22 Jul 2009

22 Jul 2009

LinkedIn Discussion on Power Usage Effectiveness (PUE)


Category: Uncategorized

Last week I posted the following discussion question in our Computer Room Design networking group at LinkedIn.com. I’m really impressed with the response from group members, so I’d like to share their thoughts with you here:

How can the industry address problems with the reporting of Power Usage Effectiveness (PUE) without undermining the usefulness of the metric?

In a recent post in Data Center Knowledge, Rich Miller points out that the value of Power Usage Effectiveness (PUE) as the leading ‘green data center’ metric “has become fuzzy due to a disconnect between companies’ desire to market their energy efficiency and the industry’s historic caution about disclosure.” [Source: http://www.datacenterknowledge.com/archives/2009/07/13/pue-and-marketing-mischief/]

What are your thoughts on redefining PUE? Are additional refinements the answer? Or does increasing the complexity of PUE undermine the usefulness of the metric?


• Gordon Lane, Facilities Coordinator at Petro Canada, explained:

I don’t see a real value in PUE.

If you leave unused servers powered on you can keep your PUE low.

Assume you have a PUE of 2
2MW total power consumption gives you 1 MW for servers.
If you can reduce your server consumption to 0.75MW by turning off comatose servers total consumption reduces to 1.75MW and gives you a PUE of 2.33

I know there would be some reduction in a/c power usage due to less heat output from the turned off servers but if you are using legacy a/c units with no VFD style control then you will not get a corresponding electrical consumption reduction.

• Scot Heath, Data Center Specialist, weighed in with:

PUE is difficult to measure in mixed facilities, is muddied by configurations such as the Google every-server-has-a-battery and varies widely with Tier level. A universal measurement that combines both IT capability (total Specmarks for example) and availability with respect to energy consumption would be most useful. PUE does have the advantage of being quite easily understood and for controlled comparisons (like tier level, etc.) is very useful.

• Dave Cole, Manager of Data Center Maintenance Management and Education Services at PTS, responded:

Gordon and Scot bring up very good points. I have mixed feelings about PUE. The concept is easily understood – we want to maximize the power that is actually used for IT work. The interpretation of the value is easy to understand – lower is better (or higher is better in the case of DCiE). The problem I see is that it’s almost been made too simplistic. You still have to know your data center and the impact of the decisions you make in regards to design and operation. You can actually raise your PUE by virtualizing or by turning off ghost servers as Gordon pointed out. What needs to be understood is that when you lower the demand side, you should also be making corresponding changes to the supply side. At the end of the day, PUE can be valuable as long as you are also looking at what impacts the value. You need to be able to answer the question of WHY your PUE is changing.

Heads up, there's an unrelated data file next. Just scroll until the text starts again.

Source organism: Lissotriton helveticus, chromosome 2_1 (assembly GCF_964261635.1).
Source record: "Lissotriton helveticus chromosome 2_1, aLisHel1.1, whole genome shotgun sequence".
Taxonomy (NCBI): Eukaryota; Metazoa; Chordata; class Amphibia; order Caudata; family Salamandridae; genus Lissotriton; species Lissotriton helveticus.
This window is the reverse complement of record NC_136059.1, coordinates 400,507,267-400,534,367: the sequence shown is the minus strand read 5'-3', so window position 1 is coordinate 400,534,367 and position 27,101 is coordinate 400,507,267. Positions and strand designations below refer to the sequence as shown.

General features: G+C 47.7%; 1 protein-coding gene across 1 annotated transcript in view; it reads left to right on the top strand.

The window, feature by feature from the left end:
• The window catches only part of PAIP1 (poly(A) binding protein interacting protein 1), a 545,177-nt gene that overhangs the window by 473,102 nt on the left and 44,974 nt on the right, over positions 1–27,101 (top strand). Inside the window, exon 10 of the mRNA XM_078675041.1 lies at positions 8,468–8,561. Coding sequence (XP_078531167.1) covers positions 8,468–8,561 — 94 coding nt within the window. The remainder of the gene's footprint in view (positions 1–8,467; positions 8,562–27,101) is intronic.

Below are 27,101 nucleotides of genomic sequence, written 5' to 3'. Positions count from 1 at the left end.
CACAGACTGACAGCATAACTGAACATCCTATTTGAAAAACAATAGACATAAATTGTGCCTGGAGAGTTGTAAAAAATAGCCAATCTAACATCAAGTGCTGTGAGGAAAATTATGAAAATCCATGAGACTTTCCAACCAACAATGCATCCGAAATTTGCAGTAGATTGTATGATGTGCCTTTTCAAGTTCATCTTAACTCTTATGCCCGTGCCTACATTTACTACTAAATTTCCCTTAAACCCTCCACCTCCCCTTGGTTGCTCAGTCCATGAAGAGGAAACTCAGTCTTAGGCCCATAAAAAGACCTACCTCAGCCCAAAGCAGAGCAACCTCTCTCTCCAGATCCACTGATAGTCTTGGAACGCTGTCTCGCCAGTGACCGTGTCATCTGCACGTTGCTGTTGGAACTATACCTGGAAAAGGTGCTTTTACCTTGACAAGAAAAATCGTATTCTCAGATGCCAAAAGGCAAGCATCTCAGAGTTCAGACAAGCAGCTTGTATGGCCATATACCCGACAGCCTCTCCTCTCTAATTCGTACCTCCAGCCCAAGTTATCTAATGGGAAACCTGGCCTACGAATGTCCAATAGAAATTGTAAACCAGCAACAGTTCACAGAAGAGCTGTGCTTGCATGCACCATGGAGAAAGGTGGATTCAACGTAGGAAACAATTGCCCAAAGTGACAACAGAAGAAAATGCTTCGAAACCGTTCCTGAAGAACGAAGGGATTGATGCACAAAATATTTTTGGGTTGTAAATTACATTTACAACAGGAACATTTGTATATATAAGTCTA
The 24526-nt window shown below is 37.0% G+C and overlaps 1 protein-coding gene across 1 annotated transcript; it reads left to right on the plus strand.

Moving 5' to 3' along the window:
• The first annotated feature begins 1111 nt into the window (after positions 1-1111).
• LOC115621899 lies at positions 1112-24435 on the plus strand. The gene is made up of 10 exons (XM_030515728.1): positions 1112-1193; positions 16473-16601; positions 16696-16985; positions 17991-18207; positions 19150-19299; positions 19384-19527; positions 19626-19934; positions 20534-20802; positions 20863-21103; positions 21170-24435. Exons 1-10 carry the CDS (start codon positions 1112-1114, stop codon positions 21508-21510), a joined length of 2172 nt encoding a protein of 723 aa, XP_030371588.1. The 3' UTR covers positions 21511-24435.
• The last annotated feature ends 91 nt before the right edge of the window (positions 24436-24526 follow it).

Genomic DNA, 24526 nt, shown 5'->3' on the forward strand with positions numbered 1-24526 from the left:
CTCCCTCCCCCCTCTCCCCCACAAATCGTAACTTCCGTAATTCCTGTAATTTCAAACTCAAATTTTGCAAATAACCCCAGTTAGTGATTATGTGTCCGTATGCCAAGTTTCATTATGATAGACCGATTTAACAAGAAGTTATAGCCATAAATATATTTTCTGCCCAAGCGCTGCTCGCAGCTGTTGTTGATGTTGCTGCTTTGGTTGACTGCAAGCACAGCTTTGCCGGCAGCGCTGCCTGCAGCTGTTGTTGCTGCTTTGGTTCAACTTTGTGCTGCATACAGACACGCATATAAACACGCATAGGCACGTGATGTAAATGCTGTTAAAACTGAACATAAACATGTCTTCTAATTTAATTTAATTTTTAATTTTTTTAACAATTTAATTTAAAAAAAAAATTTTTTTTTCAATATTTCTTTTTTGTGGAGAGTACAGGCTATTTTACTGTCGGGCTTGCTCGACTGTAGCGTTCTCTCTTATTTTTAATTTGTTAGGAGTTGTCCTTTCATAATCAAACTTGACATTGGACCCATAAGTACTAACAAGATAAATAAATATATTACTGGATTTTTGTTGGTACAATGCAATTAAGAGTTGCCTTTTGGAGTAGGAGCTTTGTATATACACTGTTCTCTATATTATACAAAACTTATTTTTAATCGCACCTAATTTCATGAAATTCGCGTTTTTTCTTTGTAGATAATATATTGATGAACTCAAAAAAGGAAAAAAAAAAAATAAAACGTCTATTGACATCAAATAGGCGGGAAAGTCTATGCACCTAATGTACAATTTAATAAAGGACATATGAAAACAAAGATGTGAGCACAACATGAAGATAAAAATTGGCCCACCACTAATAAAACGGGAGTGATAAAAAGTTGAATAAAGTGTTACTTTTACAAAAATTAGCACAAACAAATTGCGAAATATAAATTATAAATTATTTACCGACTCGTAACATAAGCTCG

What are your thoughts on the value of Power Usage Effectiveness (PUE) as a metric? Please share your experience by posting a comment here, or by continuing the discussion in the Computer Room Design Group on LinkedIn.


Comments (3)

  1. Andrew Graham on 27th Jul 2009

    Even the Green Grid must recognize the limitations & flaws in the effectiveness of PUE as a measurement for data center efficiency as they have released 3 new levels of PUE, Basic, Intermediate & Advanced as reported by Rich Miller on Data Center Knowledge.


    I would like to get opinions on whether these new levels will eliminate the flaws & limitations discussed above? Since the new Advanced Level is measuring at the server level continuously that should actually help us shut down comatose servers to improve our PUE.

    Also who is interested in using the new Advanced Level & how do you plan to get there? There are some effective rack PDU's & software to measure at the server level. There are also tools to measure power usage from IPMI, but that of course will require all of your servers & IT infrastructure to have IPMI available.

  2. Ken Oestreich on 27th Jul 2009

    Nice discussion. I would simplify the discussion in the following manner:

    PUE is a great metric for facilities managers b/c it helps drive-out inefficiencies in data center infrastructure. However (as Gordon points out) it doesn't include any metric on how efficient the computing resources are themselves.

    So, we need a -second- metric that can be used alongside PUE that targets IT itself. Even something as simplistic as average server utilization would be a helpful metric to use alongside PUE.

    In that way, you get a fuller picture of infrastructure efficiency *and* compute resource efficiency.

  3. Tim Dodson on 31st Jul 2009

    As a technician, I'm always aware that testing characteristics define the result, given that, the 3 levels of PUE should better assist defining how we view utilizing our data center power structure. Power usage will always fluctuate according to server/MF/san utilization, powering down any equipment can be effective, but still needs to meet client service level agreements.

Comments are closed.